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Water-Transport and Intracellular Ice Formation Of Porcine Adipose-Derived Stem Cells During Freezing

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BACKGROUND: Water transport and intracellular ice formation are important processes that relate to cryoinjury of cells upon freezing. To date, no study is reported on the characteristics of water transport and intracellular ice formation in porcine adipose–derived stem cells (pADSC). OBJECTIVE: To study water transport and intracellular ice formation upon freezing of pADSCs at different cooling rates. MATERIALS AND METHODS: The pADSCs were isolated using collagenase digestion from a subcutaneous adipose tissue of a 28–day–old Landrace pig. Freeze experiments were performed in a gas tight chamber of cryomicroscopy stage at different cooling rates between 40°C and 150°C. RESULTS: Water permeability coefficient Lpg and the activation energy ELP decrease with increasing cooling rates for pADSCs. The probability of intracellular ice formation increases with increasing cooling rates, being 0.35, 0.4 and 0.5 for cooling rates at 20, 30 and 60 °C/min respectively. CONCLUSION: Based on the characteristics of water transport and intracellular ice formation in pADSCs, slow freezing is perhaps more suitable for pADSC cryopreservation.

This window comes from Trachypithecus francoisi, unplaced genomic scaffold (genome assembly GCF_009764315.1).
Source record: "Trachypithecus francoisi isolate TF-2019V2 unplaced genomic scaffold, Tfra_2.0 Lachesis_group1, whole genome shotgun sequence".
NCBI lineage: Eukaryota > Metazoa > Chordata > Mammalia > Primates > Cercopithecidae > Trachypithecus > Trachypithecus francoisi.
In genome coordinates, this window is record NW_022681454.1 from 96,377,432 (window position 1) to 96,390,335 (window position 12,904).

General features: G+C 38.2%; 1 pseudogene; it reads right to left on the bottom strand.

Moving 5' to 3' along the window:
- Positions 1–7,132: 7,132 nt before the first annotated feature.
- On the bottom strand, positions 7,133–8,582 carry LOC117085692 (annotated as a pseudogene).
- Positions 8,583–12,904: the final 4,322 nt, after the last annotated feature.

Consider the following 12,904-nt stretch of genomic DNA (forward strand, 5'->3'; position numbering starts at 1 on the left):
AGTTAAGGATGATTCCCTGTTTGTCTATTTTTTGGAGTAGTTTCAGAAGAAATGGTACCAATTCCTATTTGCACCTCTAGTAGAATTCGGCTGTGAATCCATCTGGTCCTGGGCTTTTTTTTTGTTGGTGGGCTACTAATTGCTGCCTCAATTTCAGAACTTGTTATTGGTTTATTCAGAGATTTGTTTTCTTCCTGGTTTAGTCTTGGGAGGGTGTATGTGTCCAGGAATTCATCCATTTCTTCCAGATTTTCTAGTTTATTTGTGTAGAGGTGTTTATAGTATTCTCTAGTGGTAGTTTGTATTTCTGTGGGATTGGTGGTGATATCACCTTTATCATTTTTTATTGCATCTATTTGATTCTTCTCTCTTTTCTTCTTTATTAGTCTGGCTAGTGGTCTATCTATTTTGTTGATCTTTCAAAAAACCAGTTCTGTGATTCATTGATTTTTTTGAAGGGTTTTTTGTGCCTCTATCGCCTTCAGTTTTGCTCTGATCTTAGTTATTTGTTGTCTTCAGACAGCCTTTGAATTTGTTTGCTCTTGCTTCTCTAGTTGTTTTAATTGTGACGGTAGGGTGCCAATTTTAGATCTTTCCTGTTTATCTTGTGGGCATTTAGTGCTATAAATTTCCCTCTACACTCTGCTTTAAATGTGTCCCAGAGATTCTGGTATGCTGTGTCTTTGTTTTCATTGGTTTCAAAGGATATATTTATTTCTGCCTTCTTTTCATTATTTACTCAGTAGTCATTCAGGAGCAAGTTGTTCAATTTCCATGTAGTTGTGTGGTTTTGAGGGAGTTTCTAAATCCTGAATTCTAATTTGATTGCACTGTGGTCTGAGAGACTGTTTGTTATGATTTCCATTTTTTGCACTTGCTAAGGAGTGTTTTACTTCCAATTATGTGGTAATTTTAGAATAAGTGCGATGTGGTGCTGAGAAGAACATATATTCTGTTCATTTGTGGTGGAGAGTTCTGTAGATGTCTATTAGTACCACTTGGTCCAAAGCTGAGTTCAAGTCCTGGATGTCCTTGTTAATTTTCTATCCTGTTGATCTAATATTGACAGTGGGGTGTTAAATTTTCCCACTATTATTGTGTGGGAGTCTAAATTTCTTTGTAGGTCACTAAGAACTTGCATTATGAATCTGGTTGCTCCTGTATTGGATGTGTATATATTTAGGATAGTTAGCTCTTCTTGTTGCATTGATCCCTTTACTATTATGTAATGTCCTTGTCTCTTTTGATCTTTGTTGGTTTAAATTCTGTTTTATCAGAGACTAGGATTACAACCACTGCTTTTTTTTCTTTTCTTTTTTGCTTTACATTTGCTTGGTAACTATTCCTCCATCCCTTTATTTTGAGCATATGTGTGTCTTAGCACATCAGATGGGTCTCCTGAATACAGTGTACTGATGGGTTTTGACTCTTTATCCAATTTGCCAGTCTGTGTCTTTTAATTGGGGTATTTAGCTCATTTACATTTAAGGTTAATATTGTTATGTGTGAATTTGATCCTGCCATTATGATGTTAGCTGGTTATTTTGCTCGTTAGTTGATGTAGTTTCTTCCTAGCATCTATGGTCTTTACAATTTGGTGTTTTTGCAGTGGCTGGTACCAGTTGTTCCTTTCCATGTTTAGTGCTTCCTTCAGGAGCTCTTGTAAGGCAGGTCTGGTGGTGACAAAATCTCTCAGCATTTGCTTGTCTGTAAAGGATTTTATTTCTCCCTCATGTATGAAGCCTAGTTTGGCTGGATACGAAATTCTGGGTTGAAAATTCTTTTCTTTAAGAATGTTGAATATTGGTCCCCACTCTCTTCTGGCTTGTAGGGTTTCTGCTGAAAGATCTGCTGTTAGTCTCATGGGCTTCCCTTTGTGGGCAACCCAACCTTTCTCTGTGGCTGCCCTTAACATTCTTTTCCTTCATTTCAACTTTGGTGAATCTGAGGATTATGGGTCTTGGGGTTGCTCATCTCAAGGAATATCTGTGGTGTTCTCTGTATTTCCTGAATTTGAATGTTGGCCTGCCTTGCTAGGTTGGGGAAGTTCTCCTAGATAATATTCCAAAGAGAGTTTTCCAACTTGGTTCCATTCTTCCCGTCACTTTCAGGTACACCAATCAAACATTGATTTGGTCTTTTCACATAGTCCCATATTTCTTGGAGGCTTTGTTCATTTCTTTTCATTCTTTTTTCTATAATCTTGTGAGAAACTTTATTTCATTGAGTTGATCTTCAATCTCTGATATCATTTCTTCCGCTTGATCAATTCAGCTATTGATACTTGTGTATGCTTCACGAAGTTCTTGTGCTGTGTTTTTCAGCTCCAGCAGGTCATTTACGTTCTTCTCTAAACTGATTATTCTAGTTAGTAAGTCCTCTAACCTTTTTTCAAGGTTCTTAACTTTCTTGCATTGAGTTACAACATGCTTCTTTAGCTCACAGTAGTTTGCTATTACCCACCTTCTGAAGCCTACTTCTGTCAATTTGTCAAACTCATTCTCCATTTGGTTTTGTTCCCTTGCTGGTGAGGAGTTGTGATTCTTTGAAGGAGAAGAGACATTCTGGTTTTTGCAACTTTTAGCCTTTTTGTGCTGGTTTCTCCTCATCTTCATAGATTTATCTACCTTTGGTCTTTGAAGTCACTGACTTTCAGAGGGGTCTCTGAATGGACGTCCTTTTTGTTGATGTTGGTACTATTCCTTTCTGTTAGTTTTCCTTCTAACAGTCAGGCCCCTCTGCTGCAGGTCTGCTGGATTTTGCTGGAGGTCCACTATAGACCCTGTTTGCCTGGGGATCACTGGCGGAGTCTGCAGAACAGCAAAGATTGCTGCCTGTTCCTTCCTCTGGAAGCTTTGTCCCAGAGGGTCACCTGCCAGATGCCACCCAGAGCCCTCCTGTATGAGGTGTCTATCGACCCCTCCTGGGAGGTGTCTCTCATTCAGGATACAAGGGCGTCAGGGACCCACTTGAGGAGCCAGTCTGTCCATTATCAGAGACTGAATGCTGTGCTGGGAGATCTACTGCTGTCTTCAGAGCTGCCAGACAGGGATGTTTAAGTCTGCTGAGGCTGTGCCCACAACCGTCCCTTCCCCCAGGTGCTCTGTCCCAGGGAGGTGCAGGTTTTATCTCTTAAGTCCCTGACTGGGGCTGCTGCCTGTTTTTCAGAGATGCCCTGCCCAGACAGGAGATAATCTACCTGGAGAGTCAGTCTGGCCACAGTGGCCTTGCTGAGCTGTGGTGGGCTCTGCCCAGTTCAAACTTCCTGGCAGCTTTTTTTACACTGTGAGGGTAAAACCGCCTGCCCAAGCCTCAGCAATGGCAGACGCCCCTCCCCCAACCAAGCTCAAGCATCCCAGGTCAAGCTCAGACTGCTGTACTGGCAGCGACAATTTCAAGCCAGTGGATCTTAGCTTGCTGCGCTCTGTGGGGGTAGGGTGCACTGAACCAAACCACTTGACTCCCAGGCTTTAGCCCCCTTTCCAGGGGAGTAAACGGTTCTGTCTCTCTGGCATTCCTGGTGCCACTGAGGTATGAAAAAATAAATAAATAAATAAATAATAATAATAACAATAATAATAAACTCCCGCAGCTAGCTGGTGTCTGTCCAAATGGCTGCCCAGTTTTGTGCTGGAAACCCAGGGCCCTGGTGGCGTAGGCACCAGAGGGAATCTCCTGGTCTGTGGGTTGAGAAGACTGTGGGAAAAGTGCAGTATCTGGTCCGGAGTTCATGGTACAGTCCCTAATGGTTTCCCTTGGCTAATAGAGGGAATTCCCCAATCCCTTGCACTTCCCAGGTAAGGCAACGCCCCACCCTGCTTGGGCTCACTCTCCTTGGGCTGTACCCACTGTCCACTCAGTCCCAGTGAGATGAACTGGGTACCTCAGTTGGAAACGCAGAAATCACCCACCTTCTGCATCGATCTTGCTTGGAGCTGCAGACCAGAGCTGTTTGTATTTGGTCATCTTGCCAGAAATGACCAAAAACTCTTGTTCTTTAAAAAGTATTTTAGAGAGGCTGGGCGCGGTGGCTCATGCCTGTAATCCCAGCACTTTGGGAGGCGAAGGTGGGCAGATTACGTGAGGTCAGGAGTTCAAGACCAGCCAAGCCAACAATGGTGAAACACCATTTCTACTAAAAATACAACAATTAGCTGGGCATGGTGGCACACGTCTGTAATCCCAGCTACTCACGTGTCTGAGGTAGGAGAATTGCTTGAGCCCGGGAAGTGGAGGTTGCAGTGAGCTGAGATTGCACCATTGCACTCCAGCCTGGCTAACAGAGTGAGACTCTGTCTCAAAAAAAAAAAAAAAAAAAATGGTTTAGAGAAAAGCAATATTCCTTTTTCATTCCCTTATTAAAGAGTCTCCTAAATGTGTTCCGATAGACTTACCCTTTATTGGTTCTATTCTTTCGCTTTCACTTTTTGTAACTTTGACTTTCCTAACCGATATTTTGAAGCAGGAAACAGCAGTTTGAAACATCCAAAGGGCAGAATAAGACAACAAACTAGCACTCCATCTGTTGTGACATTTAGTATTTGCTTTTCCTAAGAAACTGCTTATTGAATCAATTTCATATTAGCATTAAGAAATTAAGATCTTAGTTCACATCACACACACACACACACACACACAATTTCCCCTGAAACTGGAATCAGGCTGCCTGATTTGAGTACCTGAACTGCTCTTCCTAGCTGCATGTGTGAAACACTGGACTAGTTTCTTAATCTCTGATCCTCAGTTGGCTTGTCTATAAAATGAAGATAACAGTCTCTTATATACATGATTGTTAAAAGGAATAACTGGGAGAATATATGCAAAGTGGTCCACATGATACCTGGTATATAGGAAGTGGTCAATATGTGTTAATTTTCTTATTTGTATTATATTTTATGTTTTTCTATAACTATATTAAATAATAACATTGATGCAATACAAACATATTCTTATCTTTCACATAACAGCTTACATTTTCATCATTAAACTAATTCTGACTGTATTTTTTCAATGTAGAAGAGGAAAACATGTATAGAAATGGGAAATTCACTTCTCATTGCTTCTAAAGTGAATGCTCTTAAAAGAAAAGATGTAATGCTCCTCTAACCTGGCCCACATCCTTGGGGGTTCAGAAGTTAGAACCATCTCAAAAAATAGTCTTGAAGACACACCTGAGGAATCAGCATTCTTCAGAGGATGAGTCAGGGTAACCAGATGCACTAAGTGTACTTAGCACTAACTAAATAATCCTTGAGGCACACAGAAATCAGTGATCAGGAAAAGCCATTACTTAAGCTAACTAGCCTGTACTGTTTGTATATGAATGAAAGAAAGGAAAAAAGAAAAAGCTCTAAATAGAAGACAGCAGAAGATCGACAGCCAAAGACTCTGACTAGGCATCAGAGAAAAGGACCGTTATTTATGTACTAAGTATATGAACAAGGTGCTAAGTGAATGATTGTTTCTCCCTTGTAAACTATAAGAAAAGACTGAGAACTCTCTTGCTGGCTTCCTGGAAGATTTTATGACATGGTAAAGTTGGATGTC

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Document Type: Research Article

Publication date: July 1, 2018

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  • CryoLetters is a bimonthly international journal for low temperature sciences, including cryobiology, cryopreservation or vitrification of cells and tissues, chemical and physical aspects of freezing and drying, and studies involving ecology of cold environments, and cold adaptation

    The journal publishes original research reports, authoritative reviews, technical developments and commissioned book reviews of studies of the effects produced by low temperatures on a wide variety of scientific and technical processes, or those involving low temperature techniques in the investigation of physical, chemical, biological and ecological problems.

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